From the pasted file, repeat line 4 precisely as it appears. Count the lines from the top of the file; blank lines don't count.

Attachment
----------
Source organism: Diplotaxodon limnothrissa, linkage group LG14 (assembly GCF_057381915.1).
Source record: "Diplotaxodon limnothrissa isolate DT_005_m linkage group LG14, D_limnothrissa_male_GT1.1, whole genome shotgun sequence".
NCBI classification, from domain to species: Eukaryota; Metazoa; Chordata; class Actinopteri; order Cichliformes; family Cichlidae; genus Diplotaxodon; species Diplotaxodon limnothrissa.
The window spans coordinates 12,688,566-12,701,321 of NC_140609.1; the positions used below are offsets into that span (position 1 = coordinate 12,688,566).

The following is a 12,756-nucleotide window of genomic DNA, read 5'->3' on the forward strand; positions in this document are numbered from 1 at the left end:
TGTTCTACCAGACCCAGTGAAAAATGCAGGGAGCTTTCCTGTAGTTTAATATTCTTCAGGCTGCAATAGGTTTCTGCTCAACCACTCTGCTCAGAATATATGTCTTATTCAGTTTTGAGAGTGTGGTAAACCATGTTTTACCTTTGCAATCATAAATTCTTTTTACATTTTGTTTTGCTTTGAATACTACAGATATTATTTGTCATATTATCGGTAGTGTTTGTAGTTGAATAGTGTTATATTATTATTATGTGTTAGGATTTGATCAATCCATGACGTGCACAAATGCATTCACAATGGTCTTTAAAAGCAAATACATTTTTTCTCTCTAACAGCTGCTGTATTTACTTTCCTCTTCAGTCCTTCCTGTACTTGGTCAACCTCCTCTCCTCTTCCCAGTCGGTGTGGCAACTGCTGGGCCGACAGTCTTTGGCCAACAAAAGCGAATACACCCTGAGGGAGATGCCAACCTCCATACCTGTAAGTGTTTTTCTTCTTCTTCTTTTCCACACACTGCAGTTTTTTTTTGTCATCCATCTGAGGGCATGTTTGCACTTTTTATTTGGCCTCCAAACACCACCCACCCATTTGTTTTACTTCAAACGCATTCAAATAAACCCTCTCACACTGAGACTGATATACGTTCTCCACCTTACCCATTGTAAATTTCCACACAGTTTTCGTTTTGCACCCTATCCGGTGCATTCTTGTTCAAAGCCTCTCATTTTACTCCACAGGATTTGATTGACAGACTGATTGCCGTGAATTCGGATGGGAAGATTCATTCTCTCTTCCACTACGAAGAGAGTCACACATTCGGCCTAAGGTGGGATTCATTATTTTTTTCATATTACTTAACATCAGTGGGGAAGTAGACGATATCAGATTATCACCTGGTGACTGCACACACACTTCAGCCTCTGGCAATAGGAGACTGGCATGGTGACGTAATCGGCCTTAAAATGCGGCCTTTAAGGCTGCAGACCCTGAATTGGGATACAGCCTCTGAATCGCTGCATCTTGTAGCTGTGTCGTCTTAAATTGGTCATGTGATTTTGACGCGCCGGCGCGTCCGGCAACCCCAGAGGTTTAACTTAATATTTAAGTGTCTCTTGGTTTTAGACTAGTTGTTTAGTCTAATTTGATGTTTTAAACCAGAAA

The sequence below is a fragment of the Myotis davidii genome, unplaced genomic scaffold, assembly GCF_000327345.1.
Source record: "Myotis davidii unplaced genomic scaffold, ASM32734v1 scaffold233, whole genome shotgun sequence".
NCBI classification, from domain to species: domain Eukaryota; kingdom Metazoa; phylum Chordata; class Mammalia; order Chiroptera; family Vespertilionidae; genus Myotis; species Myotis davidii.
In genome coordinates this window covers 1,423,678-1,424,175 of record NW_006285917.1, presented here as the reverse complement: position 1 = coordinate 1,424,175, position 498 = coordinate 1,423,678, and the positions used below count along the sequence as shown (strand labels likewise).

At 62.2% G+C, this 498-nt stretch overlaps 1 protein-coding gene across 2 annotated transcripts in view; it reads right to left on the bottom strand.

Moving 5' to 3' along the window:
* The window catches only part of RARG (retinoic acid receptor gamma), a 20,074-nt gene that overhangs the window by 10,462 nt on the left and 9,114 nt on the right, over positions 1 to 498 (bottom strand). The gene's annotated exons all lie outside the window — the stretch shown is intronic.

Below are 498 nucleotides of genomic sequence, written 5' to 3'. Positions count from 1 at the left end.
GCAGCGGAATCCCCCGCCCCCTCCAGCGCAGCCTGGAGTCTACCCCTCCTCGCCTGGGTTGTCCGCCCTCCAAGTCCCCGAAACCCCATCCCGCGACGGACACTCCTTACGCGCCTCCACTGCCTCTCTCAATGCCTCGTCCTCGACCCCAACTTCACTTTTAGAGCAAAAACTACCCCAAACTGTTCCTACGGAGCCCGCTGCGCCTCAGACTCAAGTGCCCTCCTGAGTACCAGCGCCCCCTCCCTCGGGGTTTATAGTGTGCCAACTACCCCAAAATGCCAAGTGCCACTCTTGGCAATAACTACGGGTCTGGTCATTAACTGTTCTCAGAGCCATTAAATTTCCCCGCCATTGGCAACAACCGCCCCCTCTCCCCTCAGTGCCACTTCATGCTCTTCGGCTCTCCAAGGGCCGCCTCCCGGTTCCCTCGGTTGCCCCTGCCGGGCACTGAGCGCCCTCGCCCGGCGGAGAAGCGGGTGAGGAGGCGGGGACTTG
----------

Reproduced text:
The window spans coordinates 12,688,566-12,701,321 of NC_140609.1; the positions used below are offsets into that span (position 1 = coordinate 12,688,566).